Gil Ramirez said if you weren’t willing to hand over bribes to Houston ISD trustee Larry Marshall, you could count on losing out on construction contracts with the school district.
It took six years, a reversal of a lower court ruling, and days upon days of testimony in federal court, but finally on Wednesday, a federal court jury agreed with Ramirez and awarded the construction contractor more than $5 million in damages.
Marshall wasn’t the only one on the wrong side of the suit. His co-defendants or co-conspirators as the jury determined them to be included Joyce Moss-Clay and her consulting company, as well as Ramirez’s competitors, Fort Bend Mechanical (and owner Pete Medford) and RHJ-JOC (Eva Jackson).
The jury assigned 30 percent of the "tortuous interference" responsibility to Marshall, 20 percent to Moss-Clay, 25 percent to Medford and 25 percent to Jackson. Under exemplary damages, the jurors assessed Marshall $1.4 million, Moss-Clay and Medford $500,000 each and $1 million to Jackson.
The jury found violations of the federal racketeering law and assessed an award of $450,000, which is automatically tripled under that law to $1.5 million. After agreeing with Ramirez’s lawyers that the group interfered with contracts, the jury tacked on another $3.4 million in punitive damages and $676,000 in actual damages.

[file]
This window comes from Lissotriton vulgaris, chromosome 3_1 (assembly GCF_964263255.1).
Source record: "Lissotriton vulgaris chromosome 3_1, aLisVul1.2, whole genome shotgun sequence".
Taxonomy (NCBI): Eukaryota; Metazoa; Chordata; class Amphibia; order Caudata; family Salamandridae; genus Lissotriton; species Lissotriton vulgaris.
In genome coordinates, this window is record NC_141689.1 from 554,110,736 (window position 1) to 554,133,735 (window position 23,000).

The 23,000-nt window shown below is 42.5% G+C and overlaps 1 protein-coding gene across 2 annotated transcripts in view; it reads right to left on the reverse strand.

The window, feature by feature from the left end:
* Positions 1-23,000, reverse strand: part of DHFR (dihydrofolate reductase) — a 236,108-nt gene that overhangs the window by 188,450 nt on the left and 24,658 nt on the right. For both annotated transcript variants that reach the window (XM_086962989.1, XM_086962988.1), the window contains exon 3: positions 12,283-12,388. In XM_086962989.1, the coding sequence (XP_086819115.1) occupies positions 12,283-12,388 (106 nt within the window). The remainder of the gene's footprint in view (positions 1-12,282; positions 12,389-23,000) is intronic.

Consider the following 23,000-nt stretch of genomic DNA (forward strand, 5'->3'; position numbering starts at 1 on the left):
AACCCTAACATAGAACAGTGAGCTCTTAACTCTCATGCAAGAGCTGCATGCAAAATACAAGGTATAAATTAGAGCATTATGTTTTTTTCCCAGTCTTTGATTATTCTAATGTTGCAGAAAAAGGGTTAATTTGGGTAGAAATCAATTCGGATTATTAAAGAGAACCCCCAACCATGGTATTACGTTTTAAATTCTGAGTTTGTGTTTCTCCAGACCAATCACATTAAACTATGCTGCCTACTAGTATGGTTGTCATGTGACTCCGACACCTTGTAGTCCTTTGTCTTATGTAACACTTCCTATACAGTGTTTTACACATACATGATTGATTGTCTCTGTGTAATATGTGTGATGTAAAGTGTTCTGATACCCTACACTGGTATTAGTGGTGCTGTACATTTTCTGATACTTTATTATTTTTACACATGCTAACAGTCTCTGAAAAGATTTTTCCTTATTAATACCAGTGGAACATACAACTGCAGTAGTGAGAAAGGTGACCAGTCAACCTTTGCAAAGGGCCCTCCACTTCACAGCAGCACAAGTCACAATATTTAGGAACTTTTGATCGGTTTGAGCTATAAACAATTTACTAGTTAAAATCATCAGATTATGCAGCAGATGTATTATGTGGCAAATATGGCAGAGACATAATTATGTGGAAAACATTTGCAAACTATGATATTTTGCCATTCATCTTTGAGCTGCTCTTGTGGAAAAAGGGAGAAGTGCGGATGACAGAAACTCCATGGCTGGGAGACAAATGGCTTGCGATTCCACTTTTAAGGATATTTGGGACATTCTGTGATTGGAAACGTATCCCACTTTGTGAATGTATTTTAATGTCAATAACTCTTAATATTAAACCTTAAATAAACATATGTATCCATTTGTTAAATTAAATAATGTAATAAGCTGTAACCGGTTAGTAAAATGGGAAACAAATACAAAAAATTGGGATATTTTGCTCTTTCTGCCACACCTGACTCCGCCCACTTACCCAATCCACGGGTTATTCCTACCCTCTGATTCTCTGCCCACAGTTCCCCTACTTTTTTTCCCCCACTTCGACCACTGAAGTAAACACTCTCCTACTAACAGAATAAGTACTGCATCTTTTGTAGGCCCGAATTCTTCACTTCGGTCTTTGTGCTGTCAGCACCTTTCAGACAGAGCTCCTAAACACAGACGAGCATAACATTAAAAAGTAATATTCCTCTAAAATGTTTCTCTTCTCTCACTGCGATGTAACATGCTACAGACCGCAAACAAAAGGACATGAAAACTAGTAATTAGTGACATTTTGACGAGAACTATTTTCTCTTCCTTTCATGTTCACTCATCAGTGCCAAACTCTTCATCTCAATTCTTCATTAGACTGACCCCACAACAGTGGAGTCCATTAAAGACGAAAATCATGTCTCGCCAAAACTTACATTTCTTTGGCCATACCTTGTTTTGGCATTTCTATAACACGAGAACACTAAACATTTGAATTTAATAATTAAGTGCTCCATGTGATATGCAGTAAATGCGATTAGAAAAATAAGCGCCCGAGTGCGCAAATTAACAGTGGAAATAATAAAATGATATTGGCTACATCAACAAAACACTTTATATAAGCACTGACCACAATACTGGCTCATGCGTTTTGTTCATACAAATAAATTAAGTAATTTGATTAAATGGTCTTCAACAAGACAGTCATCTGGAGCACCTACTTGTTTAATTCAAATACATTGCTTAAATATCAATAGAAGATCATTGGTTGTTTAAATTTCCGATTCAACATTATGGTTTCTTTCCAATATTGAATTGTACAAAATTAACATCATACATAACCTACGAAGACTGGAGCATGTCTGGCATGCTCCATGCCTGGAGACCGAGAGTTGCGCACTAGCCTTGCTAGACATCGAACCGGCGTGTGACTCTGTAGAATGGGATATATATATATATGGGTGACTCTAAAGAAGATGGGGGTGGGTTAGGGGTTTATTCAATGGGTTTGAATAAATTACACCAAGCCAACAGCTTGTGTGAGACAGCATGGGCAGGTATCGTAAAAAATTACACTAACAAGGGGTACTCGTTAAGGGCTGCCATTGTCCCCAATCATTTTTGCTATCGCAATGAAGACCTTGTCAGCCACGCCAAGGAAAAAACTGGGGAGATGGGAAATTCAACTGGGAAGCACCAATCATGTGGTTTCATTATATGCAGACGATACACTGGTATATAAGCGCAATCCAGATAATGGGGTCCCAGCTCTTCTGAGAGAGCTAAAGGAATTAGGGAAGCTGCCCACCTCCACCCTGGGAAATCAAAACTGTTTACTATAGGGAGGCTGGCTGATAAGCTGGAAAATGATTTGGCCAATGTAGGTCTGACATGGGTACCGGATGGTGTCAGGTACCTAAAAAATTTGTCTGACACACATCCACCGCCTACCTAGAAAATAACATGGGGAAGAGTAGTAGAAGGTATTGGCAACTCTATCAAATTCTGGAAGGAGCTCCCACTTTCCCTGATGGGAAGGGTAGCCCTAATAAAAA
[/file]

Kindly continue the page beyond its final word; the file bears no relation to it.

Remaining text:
HISD quickly put out a press release Wednesday after the verdict saying it was not part of the lawsuit, not mentioning that it was the Fifth U.S. Court of Appeals that removed the district since it was a governmental entity and therefore exempt.
“HISD is not a party to the litigation involving job order contracts, and HISD taxpayers are not liable for any damages awarded. Today's verdict did not identify wrongdoing by HISD officials except for Mr. Marshall and the other non-HISD defendants. HISD remains committed to effective and transparent stewardship of taxpayer dollars.”
This hand-washing comes in contrast to the statements made by former superintendent Terry Grier and (now outgoing) trustee Greg Meyers, who in 2013, when U.S. District Court Judge Keith P. Ellison dismissed all claims, both lauded the work Marshall had done.
HISD has distanced itself from the jury’s findings, but it may find it harder to win in the court of public opinion, filled with people wondering how this extensive a kickback operation could have gone on so long – despite years of allegations – and totally without the notice of the administration or Marshall’s fellow trustees. Especially since earlier this year, it weakened its own ethics regulations, saying they were just too tough. And then there was the firing of Chief Auditor Richard Patton, who maintains he got crosswise with the board after questioning construction contracts.
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